Rail punctuality has declined since demand increased following the end of the first COVID-19 lockdown, new figures show.
Some 79.3% of stops at stations were made within a minute of the schedule across Britain between July and September, the Office of Rail and Road (ORR) said.
This is down from 86.4% during the previous three months.
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The ORR said this is likely to be due to an increase in service and passenger numbers amid an easing in coronavirus restrictions.
Despite the reduction in performance, the three-month period between July and September was still the second best quarter for punctuality in records dating back to 1997.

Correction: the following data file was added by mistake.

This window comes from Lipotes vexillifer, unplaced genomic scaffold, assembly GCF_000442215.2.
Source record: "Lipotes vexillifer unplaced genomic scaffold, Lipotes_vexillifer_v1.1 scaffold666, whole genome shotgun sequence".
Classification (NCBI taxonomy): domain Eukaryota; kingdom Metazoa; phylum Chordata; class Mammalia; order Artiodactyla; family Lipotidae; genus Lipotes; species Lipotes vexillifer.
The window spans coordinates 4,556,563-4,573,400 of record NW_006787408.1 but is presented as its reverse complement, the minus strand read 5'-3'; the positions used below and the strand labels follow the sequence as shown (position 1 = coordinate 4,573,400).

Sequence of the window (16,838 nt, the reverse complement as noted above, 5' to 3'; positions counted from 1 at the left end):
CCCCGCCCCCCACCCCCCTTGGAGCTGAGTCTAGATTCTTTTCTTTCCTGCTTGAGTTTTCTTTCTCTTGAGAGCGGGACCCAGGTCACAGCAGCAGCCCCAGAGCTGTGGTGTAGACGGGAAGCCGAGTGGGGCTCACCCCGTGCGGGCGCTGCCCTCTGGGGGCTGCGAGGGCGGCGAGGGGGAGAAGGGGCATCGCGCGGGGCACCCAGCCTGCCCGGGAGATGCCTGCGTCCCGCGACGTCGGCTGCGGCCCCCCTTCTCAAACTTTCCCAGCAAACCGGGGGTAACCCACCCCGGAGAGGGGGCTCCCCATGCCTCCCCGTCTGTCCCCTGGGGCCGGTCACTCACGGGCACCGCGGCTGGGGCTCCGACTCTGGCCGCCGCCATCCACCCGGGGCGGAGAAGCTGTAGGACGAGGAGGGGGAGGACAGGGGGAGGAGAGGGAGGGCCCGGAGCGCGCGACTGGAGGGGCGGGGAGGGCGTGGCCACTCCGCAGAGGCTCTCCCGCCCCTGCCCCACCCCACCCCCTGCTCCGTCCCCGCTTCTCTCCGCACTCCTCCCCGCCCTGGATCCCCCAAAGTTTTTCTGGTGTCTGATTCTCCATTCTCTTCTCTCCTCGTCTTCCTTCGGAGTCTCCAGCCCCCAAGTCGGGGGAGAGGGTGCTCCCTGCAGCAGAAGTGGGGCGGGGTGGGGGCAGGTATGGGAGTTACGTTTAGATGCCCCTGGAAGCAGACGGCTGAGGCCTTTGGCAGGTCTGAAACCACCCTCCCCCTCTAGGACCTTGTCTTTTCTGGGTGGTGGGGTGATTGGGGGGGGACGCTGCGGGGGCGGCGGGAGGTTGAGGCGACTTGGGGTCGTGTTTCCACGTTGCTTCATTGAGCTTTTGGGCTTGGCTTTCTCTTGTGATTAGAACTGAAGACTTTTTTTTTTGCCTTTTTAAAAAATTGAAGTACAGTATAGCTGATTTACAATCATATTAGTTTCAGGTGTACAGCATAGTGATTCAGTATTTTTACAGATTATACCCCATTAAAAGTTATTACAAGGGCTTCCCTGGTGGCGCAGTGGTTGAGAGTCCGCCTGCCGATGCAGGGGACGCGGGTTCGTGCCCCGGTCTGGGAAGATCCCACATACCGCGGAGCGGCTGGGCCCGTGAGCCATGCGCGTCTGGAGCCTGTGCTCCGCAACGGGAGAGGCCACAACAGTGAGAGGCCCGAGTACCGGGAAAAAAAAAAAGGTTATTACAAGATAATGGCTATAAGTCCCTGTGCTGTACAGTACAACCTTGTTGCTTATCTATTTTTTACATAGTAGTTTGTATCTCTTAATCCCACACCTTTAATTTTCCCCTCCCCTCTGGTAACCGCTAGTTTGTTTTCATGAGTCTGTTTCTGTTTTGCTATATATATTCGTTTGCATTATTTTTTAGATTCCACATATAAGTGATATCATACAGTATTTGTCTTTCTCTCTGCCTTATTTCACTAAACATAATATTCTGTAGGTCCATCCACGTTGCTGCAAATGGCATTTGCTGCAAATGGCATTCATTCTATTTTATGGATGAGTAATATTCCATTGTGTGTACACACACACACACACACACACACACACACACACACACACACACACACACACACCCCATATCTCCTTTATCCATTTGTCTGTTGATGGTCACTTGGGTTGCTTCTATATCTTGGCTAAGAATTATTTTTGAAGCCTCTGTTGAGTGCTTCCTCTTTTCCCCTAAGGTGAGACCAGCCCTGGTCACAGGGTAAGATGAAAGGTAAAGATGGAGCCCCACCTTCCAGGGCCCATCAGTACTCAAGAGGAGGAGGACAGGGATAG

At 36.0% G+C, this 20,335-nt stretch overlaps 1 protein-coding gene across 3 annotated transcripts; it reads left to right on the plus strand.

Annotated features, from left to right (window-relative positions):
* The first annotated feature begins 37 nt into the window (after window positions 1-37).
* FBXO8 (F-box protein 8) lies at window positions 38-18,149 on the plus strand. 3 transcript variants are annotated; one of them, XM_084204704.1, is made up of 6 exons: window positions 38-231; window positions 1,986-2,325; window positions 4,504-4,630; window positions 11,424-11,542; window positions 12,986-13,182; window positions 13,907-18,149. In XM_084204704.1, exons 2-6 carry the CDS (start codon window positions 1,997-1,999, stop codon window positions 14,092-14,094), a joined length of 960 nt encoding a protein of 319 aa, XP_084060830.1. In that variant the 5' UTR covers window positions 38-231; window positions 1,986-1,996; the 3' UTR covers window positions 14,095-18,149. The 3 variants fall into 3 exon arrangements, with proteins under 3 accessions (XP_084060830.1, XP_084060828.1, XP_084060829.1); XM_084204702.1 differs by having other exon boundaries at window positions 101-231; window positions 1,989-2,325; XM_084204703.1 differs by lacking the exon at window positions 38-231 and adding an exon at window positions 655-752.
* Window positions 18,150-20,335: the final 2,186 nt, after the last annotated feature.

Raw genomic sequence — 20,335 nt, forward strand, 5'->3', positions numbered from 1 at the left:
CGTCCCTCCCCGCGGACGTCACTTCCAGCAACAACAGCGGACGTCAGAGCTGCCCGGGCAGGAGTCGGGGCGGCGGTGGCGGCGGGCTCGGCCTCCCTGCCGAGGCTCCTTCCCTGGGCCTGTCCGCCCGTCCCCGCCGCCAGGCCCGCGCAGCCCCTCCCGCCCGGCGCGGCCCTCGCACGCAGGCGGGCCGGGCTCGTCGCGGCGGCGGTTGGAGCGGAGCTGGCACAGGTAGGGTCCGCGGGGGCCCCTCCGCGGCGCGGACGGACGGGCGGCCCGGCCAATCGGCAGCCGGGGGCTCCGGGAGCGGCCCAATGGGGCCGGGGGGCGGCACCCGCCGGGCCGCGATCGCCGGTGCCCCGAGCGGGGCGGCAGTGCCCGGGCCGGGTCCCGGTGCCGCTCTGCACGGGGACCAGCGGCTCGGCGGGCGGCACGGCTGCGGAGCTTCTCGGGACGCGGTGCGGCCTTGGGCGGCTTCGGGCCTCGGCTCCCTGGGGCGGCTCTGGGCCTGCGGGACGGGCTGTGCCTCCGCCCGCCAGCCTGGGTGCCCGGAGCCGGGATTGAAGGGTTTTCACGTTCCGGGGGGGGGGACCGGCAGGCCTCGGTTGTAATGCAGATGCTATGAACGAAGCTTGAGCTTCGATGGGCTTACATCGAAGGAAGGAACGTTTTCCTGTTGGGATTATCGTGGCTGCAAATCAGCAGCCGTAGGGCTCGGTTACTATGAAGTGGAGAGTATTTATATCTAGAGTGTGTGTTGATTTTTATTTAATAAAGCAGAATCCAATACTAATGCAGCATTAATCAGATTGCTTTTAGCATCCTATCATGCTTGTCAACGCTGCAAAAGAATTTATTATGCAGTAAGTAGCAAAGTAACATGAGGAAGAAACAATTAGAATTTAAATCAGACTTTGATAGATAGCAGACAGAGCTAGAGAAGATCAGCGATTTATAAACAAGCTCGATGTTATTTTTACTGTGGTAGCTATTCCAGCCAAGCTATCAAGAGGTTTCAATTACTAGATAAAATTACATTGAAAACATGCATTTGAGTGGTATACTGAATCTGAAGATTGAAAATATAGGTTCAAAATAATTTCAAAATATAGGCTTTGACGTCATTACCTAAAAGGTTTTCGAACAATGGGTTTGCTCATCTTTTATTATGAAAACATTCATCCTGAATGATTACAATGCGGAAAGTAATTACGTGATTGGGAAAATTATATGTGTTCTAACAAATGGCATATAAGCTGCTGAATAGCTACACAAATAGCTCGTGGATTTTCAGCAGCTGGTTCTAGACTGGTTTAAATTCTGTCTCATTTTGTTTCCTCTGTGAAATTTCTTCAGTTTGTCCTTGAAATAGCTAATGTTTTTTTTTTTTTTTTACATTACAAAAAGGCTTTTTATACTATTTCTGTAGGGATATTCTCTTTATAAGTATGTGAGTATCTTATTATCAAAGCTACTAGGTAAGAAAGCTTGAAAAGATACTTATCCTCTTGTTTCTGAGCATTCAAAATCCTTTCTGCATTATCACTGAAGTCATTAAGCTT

Separate Department for Transport data shows demand for train travel fell to as low as 4% of pre-pandemic levels from April to June, shortly after the virus crisis began.
But this rose to as much as 43% in the following three months.
Rail minister Chris Heaton-Harris said: “Passengers rightly expect their trains to be on time. Recent numbers show a significant improvement in punctuality, and this must continue.
“As we continue to build back better from COVID-19, we will be working closely with train operators to keep these numbers up and provide punctual, reliable services.”
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